Talking Tactics: Bolton (A)

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La la la la laaaaaaaaaaa. Joy untold swept through the away end at the Reebok Stadium on Saturday like a north-western hurricane, as Sunderland came away from Bolton with a 2-0 victory. Late goals from Stephane Sessegnon and Nicklas Bendtner capped a superb second half performance from the Black Cats, and rewarded Steve Bruce for his decision to finally shake things up a bit.

 

The visitors lined up for the first time this season in a proper 4-4-2 formation. Bendtner returned to the line-up, having had to miss last week's game at Arsenal due to being on loan from them, and the tall Dane found himself partnered by youngster Connor Wickham. The Sunderland starting XI saw no room for either Lee Cattermole or Ahmed Elmohamady; Sessegnon occupied the right-wing, Seb Larsson the left, while Jack Colback and David Vaughan lined up in the middle.

 

Effective changes

 

Much maligned for his seeming lack of tactical nous in recent weeks, as well as his reluctance/inability to change things for the better, manager Steve Bruce supplied a cutting riposte to his critics on Saturday.

 

With the game nearing the hour mark, and Sunderland on top but struggling to make a decisive breakthrough, the Black Cats' gaffer decided to make a few subtle but influential changes. Firstly, he swapped his wingers to what seems to many to be a more logical set-up; Larsson was moved to the right with Sessegnon on the left. Furthermore, though the visitors retained their 4-4-2 set-up when without the ball, when in possession they reverted to a 4-3-1-2 formation (with Sessegnon fitting in behind the two strikers), and combined it with fast and effective attacking play.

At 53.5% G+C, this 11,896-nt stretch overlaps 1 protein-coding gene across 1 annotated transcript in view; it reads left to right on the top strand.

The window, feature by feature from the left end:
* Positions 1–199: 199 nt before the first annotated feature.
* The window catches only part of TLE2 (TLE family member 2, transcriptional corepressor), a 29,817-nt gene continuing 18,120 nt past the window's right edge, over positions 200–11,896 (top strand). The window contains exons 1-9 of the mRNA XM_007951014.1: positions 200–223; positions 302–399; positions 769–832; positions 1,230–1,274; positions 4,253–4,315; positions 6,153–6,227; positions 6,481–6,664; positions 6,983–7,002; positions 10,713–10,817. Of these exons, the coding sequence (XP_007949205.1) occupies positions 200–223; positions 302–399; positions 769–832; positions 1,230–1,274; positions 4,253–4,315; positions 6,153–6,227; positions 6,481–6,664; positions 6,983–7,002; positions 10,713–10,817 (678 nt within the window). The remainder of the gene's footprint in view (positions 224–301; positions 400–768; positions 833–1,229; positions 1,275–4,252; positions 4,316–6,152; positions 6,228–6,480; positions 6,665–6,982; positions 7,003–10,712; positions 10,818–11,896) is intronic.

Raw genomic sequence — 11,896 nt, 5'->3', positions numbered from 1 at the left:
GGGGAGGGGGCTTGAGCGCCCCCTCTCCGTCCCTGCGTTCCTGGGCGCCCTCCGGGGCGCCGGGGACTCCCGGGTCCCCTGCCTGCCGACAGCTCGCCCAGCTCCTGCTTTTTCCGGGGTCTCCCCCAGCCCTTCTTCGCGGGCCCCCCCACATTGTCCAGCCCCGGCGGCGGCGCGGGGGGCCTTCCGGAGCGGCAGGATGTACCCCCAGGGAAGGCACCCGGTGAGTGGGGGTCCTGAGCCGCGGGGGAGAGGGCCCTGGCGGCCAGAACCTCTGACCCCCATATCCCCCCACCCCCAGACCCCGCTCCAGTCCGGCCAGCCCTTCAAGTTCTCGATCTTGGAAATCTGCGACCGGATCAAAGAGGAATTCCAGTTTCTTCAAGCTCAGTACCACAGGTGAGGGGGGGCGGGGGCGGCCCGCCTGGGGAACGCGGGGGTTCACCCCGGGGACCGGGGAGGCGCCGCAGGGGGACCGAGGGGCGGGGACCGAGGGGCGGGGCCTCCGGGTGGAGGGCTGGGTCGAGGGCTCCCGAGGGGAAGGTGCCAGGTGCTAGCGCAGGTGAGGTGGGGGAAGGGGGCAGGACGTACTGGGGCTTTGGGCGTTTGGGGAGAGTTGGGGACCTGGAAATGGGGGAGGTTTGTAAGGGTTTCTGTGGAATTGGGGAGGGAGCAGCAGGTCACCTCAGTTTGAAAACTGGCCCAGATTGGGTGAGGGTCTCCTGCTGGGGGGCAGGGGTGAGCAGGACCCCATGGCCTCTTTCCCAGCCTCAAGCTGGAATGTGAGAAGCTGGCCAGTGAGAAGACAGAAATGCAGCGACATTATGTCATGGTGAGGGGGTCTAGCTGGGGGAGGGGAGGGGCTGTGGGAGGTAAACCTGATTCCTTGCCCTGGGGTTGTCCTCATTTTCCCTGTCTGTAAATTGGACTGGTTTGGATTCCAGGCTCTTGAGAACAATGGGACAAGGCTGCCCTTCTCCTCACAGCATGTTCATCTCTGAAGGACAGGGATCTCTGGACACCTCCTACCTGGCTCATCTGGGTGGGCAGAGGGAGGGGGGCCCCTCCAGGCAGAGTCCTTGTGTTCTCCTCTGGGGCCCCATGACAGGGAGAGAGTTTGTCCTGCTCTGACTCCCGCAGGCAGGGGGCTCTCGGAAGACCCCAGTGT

The decision to start Connor Wickham paid dividends for Bruce. Though he struggled to make an impression on the game in what was, in truth, a poor first half, the eighteen year-old did show some promising signs. This was built on in the second half when his hold-up play, aided by the display of a first touch of high quality, helped Sunderland maintain prolonged periods of pressure.

 

Boltonsunderland04_medium

 

The above chalkboard shows Wickham's passing activity at the Reebok Stadium. Although the pass recipients aren't shown explicitly, the majority of them were to red and white midfielders, a sign that the Black Cats were looking to get forward where possible; a marked departure from last week's negativity at Arsenal.

 

Furthermore, Wickham was effective in drawing fouls. He won four free-kicks for his side in the Bolton half, something which further heaped pressure upon the home side. Owen Coyle noted the danger Wickham was posing, and soon instructed England international Gary Cahill to mark him as opposed to David Wheater. Although Cahill was successful in some challenges with the young striker, Wickham still caused his more experienced counterpart a whole host of problems.

 

As stated, Bruce moved Stephane Sessegnon into a central role behind his two strikers. This worked much more effectively than the recent ploy of having the Benin international behind a lone striker; Bendtner and Wickham complimented one another and held the ball up well, and those two doing their jobs allowed the industrious Sessegnon free roam to try and pry an opening in the Bolton backline. He played well, and was rewarded for his efforts with the game's opening goal.

 

In addition, the change to 4-3-1-2 when having the ball encouraged the two full-backs to get forward and support. To this they duly obliged, and the way they swamped the home side meant Bolton reverted to simply clearing the ball or hitting long balls forward, which the Sunderland defence dealt with easily. As shown below, after the sixty minute mark, much of right-back John O'Shea's activity came in advanced positions.

 

Boltonsunderland07_medium

 

Defensive repairs